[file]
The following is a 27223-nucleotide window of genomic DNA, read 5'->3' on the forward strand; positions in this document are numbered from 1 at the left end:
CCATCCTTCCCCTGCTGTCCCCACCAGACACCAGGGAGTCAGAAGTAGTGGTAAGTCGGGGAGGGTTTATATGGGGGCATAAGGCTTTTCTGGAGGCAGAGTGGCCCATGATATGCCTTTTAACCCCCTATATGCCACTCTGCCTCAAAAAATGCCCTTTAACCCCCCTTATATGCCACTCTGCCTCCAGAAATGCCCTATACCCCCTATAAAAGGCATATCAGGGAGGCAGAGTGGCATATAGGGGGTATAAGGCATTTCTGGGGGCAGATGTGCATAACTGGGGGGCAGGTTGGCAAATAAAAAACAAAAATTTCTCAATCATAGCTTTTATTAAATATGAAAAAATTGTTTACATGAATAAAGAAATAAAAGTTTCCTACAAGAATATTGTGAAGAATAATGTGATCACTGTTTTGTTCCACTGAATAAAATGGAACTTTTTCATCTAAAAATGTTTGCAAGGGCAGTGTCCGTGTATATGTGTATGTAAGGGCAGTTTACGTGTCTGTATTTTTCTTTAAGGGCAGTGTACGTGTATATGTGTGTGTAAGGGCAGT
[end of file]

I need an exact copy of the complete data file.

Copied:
The following is a 27223-nucleotide window of genomic DNA, read 5'->3' on the forward strand; positions in this document are numbered from 1 at the left end:
CCATCCTTCCCCTGCTGTCCCCACCAGACACCAGGGAGTCAGAAGTAGTGGTAAGTCGGGGAGGGTTTATATGGGGGCATAAGGCTTTTCTGGAGGCAGAGTGGCCCATGATATGCCTTTTAACCCCCTATATGCCACTCTGCCTCAAAAAATGCCCTTTAACCCCCCTTATATGCCACTCTGCCTCCAGAAATGCCCTATACCCCCTATAAAAGGCATATCAGGGAGGCAGAGTGGCATATAGGGGGTATAAGGCATTTCTGGGGGCAGATGTGCATAACTGGGGGGCAGGTTGGCAAATAAAAAACAAAAATTTCTCAATCATAGCTTTTATTAAATATGAAAAAATTGTTTACATGAATAAAGAAATAAAAGTTTCCTACAAGAATATTGTGAAGAATAATGTGATCACTGTTTTGTTCCACTGAATAAAATGGAACTTTTTCATCTAAAAATGTTTGCAAGGGCAGTGTCCGTGTATATGTGTATGTAAGGGCAGTTTACGTGTCTGTATTTTTCTTTAAGGGCAGTGTACGTGTATATGTGTGTGTAAGGGCAGT